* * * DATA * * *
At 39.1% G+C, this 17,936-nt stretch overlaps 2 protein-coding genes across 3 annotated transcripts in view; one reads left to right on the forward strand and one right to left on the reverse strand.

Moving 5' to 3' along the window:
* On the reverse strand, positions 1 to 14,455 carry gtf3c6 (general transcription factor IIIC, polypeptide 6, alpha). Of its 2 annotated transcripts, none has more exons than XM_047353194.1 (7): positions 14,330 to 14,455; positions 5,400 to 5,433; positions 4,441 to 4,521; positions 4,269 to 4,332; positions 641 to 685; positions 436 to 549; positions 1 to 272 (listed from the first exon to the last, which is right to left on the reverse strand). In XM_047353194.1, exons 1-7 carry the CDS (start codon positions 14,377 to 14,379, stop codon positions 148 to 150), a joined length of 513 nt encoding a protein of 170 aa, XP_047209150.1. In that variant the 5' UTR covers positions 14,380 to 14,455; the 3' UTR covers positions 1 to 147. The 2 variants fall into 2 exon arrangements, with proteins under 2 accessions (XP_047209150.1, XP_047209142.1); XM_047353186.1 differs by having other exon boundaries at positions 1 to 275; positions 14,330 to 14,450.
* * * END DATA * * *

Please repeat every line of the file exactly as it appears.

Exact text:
At 39.1% G+C, this 17,936-nt stretch overlaps 2 protein-coding genes across 3 annotated transcripts in view; one reads left to right on the forward strand and one right to left on the reverse strand.

Moving 5' to 3' along the window:
* On the reverse strand, positions 1 to 14,455 carry gtf3c6 (general transcription factor IIIC, polypeptide 6, alpha). Of its 2 annotated transcripts, none has more exons than XM_047353194.1 (7): positions 14,330 to 14,455; positions 5,400 to 5,433; positions 4,441 to 4,521; positions 4,269 to 4,332; positions 641 to 685; positions 436 to 549; positions 1 to 272 (listed from the first exon to the last, which is right to left on the reverse strand). In XM_047353194.1, exons 1-7 carry the CDS (start codon positions 14,377 to 14,379, stop codon positions 148 to 150), a joined length of 513 nt encoding a protein of 170 aa, XP_047209150.1. In that variant the 5' UTR covers positions 14,380 to 14,455; the 3' UTR covers positions 1 to 147. The 2 variants fall into 2 exon arrangements, with proteins under 2 accessions (XP_047209150.1, XP_047209142.1); XM_047353186.1 differs by having other exon boundaries at positions 1 to 275; positions 14,330 to 14,450.